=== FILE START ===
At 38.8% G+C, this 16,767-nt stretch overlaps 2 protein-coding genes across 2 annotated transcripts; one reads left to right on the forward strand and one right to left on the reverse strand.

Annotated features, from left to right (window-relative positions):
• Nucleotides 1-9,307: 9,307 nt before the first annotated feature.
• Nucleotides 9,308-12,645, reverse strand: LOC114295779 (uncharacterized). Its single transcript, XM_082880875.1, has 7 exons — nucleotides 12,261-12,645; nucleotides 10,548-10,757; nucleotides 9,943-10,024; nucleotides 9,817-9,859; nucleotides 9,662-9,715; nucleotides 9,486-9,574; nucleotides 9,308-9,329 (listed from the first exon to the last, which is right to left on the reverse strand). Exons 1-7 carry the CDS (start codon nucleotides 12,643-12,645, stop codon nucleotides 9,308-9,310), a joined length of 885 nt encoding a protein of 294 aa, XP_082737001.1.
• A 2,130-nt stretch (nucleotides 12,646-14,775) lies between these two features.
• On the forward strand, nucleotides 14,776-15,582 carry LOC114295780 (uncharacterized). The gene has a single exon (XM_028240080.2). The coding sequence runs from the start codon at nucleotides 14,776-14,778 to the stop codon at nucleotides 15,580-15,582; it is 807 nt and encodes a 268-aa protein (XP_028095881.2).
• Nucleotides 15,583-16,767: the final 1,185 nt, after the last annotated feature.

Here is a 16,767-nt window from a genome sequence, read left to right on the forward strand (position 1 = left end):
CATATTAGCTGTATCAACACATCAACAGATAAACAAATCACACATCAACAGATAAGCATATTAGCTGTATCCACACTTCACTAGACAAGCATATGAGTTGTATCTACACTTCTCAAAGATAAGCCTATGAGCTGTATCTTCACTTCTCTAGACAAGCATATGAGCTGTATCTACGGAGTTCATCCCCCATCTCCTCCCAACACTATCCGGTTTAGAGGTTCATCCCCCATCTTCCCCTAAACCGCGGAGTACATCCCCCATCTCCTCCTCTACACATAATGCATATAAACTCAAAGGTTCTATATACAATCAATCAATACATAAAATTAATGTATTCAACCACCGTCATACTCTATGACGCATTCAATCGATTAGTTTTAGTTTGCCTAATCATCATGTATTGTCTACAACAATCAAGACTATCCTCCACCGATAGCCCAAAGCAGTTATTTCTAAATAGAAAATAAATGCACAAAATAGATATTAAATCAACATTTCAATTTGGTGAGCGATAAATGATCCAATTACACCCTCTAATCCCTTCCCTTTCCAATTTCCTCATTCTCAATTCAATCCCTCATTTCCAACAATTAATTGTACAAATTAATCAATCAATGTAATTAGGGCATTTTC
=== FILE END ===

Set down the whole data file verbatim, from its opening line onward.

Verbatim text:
At 38.8% G+C, this 16,767-nt stretch overlaps 2 protein-coding genes across 2 annotated transcripts; one reads left to right on the forward strand and one right to left on the reverse strand.

Annotated features, from left to right (window-relative positions):
• Nucleotides 1-9,307: 9,307 nt before the first annotated feature.
• Nucleotides 9,308-12,645, reverse strand: LOC114295779 (uncharacterized). Its single transcript, XM_082880875.1, has 7 exons — nucleotides 12,261-12,645; nucleotides 10,548-10,757; nucleotides 9,943-10,024; nucleotides 9,817-9,859; nucleotides 9,662-9,715; nucleotides 9,486-9,574; nucleotides 9,308-9,329 (listed from the first exon to the last, which is right to left on the reverse strand). Exons 1-7 carry the CDS (start codon nucleotides 12,643-12,645, stop codon nucleotides 9,308-9,310), a joined length of 885 nt encoding a protein of 294 aa, XP_082737001.1.
• A 2,130-nt stretch (nucleotides 12,646-14,775) lies between these two features.
• On the forward strand, nucleotides 14,776-15,582 carry LOC114295780 (uncharacterized). The gene has a single exon (XM_028240080.2). The coding sequence runs from the start codon at nucleotides 14,776-14,778 to the stop codon at nucleotides 15,580-15,582; it is 807 nt and encodes a 268-aa protein (XP_028095881.2).
• Nucleotides 15,583-16,767: the final 1,185 nt, after the last annotated feature.

Here is a 16,767-nt window from a genome sequence, read left to right on the forward strand (position 1 = left end):
CATATTAGCTGTATCAACACATCAACAGATAAACAAATCACACATCAACAGATAAGCATATTAGCTGTATCCACACTTCACTAGACAAGCATATGAGTTGTATCTACACTTCTCAAAGATAAGCCTATGAGCTGTATCTTCACTTCTCTAGACAAGCATATGAGCTGTATCTACGGAGTTCATCCCCCATCTCCTCCCAACACTATCCGGTTTAGAGGTTCATCCCCCATCTTCCCCTAAACCGCGGAGTACATCCCCCATCTCCTCCTCTACACATAATGCATATAAACTCAAAGGTTCTATATACAATCAATCAATACATAAAATTAATGTATTCAACCACCGTCATACTCTATGACGCATTCAATCGATTAGTTTTAGTTTGCCTAATCATCATGTATTGTCTACAACAATCAAGACTATCCTCCACCGATAGCCCAAAGCAGTTATTTCTAAATAGAAAATAAATGCACAAAATAGATATTAAATCAACATTTCAATTTGGTGAGCGATAAATGATCCAATTACACCCTCTAATCCCTTCCCTTTCCAATTTCCTCATTCTCAATTCAATCCCTCATTTCCAACAATTAATTGTACAAATTAATCAATCAATGTAATTAGGGCATTTTC